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The role of Government

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ravochol Posted: Tue, Jun 22 2010 10:18 AM

"[Government] ought to be so constituted as to protect the minority of the opulent against the majority.

~ James Madison, speaking at the Constitutional Convention

 

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The state is always composed of a minority of the opulent. ^_^.

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MaikU replied on Tue, Jun 22 2010 11:44 AM

It's wise words actually. Government protecs only minority of people, to be precise, the elite mostly, or to be more precise, those which are in the government or are just very very rich :) So yeah, I agree.

 

But I assume most people on Mises know this.

"Dude... Roderick Long is the most anarchisty anarchist that has ever anarchisted!" - Evilsceptic

(english is not my native language, sorry for grammar.)

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ravochol replied on Tue, Jun 22 2010 11:52 AM

"So yeah, I agree."

You agree that it is or that it should be?  Madison seems to be arguing that the government "ought" to protect the rich from everyone else.

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If the word within square brackets was Governance then it would be correct.

Where there is no property there is no justice; a proposition as certain as any demonstration in Euclid

Fools! not to see that what they madly desire would be a calamity to them as no hands but their own could bring

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ravochol replied on Tue, Jun 22 2010 1:18 PM

"then it would be correct."

do you mean correct in fact or morally correct?

the full quote:

Mr. MADISON. We are now to determine whether the republican form shall be the basis of our government. -I admit there is weight in the objection of the gentleman from South Carolina; but no plan can steer clear of objections. That great powers are to be given, there is no doubt; and that those powers may be abused is equally true. It is also probable that members may lose their attachments to the States which sent them-Yet the first branch will control them in many of their abuses. But we are now forming a body on whose wisdom we mean to rely, and their permanency in office secures a proper field in which they may exert their firmness and knowledge. Democratic communities may be unsteady, and be led to action by the impulse of the moment. -Like individuals, they may be sensible of their own weakness, and may desire the counsels and checks of friends to guard them against the turbulency and weakness of unruly passions. Such are the various pursuits of this life, that in all civilized countries, the interest of a community will be divided. There will be debtors and creditors, and an unequal possession of property, and hence arises different views and different objects in government. This indeed is the ground-work of aristocracy; and we find it blended in every government, both ancient and modern. Even where titles have survived property, we discover the noble beggar haughty and assuming.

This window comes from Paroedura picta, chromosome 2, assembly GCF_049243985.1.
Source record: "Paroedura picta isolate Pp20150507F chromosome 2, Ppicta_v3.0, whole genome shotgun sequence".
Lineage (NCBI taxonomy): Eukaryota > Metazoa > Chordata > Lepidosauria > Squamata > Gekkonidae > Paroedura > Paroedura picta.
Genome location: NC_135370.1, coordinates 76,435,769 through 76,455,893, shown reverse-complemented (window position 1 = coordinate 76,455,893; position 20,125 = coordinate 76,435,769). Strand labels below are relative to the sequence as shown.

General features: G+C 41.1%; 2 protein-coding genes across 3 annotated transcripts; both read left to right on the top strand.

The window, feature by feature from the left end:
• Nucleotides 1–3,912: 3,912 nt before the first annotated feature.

The man who is possessed of wealth, who lolls on his sofa, or rolls in his carriage, cannot judge of the wants or feelings of the day laborer. The government we mean to erect is intended to last for ages. The landed interest, at present, is prevalent; but in process of time, when we approximate to the states and kingdoms of Europe; when the number of landholders shall be comparatively small, through the various means of trade and manufactures, will not the landed interest be overbalanced in future elections, and unless wisely provided against, what will become of your government? In England, at this day, if elections were open to all classes of people, the property of the landed proprietors would be insecure. An agrarian law would soon take place. If these observations be jsut, our government ought to secure the permanent interests of the country against innovation. Landholders ought to have a share in the government, to support these invaluable interests, and to balance and check the other. They ought to be so constituted as to protect the minority of the opulent against the majority. The senate, therefore, ought to be this body; and to answer these purposes, they ought to have permanency and stability. Various have been the propositions; but my opinion is, the longer they continue in office, the better will these views be answered.

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the statement is an ought statement already isnt it?

Where there is no property there is no justice; a proposition as certain as any demonstration in Euclid

Fools! not to see that what they madly desire would be a calamity to them as no hands but their own could bring

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ravochol replied on Tue, Jun 22 2010 1:46 PM

do you think that's why they exist in fact then?

very interesting document as a whole, I must say;

"Notes of the Secret Debates of the Federal Convention of 1787"

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No, I don't

Where there is no property there is no justice; a proposition as certain as any demonstration in Euclid

Fools! not to see that what they madly desire would be a calamity to them as no hands but their own could bring

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MaikU replied on Tue, Jun 22 2010 2:58 PM

You agree that it is or that it should be?  Madison seems to be arguing that the government "ought" to protect the rich from everyone else.

 

oh sorry, didn't notice that "ought" thing :D haha.

"Dude... Roderick Long is the most anarchisty anarchist that has ever anarchisted!" - Evilsceptic

(english is not my native language, sorry for grammar.)

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